Since August, Smomimru – and its complex variants “Hexmen” and “Mykings” – has been latching on to thousands of computers a day throughout the world. Worst hit are business networks in China, Russia, Brazil, Taiwan, Italy and the US. The UK has remained largely unscathed by Smomimru but experts are warning it could be only a matter of time before the virus takes hold as they urge network managers to be vigilant.
Alarmingly, the sophisticated nature of the Smomimru bug means it can regenerate itself within minutes of being removed from a machine.
This, say Ophir Harpaz and Daniel Goldberg – the authors of a report on the terrifying virus – is what makes Smomimru so dangerous and virtually undefeatable.
“When discussing worms, there are no interesting and uninteresting targets – every vulnerable server is under attack,” the report said.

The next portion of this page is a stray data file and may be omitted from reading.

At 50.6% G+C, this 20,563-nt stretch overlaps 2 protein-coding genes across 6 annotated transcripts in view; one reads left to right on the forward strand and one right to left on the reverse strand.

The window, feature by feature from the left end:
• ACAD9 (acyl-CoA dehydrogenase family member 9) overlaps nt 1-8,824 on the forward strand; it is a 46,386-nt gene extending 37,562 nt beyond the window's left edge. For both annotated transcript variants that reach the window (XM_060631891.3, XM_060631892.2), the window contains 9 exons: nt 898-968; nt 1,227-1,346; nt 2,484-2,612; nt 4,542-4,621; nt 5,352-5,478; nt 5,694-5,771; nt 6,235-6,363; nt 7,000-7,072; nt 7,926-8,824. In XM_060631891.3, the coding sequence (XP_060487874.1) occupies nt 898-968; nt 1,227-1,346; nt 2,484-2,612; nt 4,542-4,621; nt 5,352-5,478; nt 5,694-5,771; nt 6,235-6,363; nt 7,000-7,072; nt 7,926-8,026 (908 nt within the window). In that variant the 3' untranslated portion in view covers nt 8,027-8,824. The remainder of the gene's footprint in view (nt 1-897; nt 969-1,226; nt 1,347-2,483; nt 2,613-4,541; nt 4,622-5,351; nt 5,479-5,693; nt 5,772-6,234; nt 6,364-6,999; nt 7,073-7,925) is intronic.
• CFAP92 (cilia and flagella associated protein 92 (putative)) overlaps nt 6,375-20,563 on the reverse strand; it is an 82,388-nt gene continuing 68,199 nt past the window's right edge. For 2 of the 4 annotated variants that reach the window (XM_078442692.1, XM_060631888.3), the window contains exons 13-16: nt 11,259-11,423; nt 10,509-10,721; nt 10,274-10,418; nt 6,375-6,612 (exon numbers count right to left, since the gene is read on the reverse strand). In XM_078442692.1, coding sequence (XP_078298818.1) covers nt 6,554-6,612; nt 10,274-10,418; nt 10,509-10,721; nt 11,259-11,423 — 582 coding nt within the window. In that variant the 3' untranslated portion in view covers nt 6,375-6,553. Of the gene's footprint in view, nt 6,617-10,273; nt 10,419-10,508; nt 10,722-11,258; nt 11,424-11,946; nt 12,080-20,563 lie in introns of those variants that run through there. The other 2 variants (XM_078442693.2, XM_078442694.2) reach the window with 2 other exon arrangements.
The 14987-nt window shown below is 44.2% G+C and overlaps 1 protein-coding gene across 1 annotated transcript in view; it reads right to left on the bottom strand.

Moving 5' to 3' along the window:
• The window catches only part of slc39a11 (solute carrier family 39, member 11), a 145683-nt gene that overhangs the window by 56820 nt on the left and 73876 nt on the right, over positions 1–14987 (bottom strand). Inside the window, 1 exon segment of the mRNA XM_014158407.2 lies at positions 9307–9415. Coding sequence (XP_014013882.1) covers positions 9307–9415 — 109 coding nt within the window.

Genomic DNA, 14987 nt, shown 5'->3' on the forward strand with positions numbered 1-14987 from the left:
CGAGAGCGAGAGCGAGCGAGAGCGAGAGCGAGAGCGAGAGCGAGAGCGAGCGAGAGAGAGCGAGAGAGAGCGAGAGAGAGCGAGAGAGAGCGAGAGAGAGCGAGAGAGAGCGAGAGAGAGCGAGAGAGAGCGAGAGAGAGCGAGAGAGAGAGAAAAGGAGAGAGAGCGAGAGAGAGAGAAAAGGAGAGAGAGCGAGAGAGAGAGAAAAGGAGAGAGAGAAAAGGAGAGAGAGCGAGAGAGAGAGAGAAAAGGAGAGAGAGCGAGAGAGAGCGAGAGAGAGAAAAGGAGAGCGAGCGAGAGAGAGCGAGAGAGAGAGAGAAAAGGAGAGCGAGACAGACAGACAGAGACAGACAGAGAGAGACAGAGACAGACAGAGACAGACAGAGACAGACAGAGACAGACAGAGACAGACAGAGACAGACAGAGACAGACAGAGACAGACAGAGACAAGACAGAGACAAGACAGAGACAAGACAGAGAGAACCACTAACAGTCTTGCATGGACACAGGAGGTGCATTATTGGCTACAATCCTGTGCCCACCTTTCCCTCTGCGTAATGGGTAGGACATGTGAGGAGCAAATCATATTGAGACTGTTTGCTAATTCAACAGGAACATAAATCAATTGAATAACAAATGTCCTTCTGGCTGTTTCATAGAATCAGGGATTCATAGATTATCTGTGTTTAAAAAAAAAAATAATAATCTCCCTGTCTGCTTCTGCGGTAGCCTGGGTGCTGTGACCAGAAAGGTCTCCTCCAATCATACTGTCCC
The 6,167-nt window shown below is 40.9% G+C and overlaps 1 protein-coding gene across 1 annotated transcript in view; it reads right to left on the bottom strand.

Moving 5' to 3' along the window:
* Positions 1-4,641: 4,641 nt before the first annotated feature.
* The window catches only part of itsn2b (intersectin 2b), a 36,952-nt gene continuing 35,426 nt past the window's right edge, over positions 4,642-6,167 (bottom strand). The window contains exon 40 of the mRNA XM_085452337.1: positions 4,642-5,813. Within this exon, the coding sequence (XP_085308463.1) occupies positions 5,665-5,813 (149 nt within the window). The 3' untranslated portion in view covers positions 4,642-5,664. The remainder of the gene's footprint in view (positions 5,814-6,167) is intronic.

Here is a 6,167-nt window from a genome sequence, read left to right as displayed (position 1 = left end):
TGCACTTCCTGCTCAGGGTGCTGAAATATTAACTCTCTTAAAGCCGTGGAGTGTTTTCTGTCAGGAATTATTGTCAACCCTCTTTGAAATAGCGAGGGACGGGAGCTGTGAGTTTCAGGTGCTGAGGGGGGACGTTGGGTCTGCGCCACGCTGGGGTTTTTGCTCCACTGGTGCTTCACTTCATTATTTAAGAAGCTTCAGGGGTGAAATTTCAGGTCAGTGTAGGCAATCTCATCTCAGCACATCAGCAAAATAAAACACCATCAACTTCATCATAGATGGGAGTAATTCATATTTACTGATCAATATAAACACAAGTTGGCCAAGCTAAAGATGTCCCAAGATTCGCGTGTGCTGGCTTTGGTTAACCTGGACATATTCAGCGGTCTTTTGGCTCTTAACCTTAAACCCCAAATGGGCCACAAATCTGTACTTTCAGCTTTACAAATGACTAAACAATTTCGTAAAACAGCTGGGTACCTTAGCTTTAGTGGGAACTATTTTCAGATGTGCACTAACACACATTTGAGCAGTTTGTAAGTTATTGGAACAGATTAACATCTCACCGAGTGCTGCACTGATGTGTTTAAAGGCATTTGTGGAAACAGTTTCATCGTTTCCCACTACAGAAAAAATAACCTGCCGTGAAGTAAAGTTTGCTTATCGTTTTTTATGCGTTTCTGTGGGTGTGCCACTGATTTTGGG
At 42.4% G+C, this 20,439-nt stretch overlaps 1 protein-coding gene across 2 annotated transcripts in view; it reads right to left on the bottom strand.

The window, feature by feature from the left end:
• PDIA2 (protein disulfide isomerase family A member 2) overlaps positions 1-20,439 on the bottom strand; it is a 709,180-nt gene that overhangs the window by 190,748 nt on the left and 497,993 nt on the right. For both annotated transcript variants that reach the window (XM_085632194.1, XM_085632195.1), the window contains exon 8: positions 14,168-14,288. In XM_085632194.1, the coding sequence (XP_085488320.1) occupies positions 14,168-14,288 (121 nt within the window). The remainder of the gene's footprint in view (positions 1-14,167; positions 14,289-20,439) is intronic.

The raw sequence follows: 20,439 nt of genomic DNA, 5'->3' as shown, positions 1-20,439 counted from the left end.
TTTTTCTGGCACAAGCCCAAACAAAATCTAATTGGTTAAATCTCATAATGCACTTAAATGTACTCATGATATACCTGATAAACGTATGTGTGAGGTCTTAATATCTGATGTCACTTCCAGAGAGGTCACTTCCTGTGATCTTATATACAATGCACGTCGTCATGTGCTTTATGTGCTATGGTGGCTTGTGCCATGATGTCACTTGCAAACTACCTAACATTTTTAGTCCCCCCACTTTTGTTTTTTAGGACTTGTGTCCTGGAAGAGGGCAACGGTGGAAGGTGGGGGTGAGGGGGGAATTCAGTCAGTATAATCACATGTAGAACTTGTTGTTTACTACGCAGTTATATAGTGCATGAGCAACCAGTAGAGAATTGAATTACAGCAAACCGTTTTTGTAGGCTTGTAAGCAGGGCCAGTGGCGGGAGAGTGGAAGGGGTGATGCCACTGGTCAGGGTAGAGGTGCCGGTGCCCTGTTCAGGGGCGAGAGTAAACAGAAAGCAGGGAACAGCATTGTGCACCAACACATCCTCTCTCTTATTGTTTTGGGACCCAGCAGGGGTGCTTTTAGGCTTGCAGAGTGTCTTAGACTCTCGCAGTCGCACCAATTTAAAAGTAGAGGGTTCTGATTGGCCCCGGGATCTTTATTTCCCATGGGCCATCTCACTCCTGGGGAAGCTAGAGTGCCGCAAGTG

“Once it gains a foothold, Smominru attempts to move laterally and infect as many machines as possible inside the organisation.
“Within one month, more than 4,900 networks were infected by the worm.
Many of these networks had dozens of internal machines infected.”
The authors suggest that the infected systems were unpatched, and therefore already vulnerable to attack.
“Since patching is often complicated in large data centres, it is highly important to use additional security controls, such as applying network segmentation and minimising the number of internet-facing servers,” they added.
“Unfortunately, this demonstrates that while many companies spend money on expensive hardware, they are not taking basic security measures, such as patching their running operating system.”
Primarily, the infected machines were small servers with 1-4 CPU cores, but there were also some larger servers showing vulnerability. One network riddled with the crypto-mining virus was running on a 32-core server.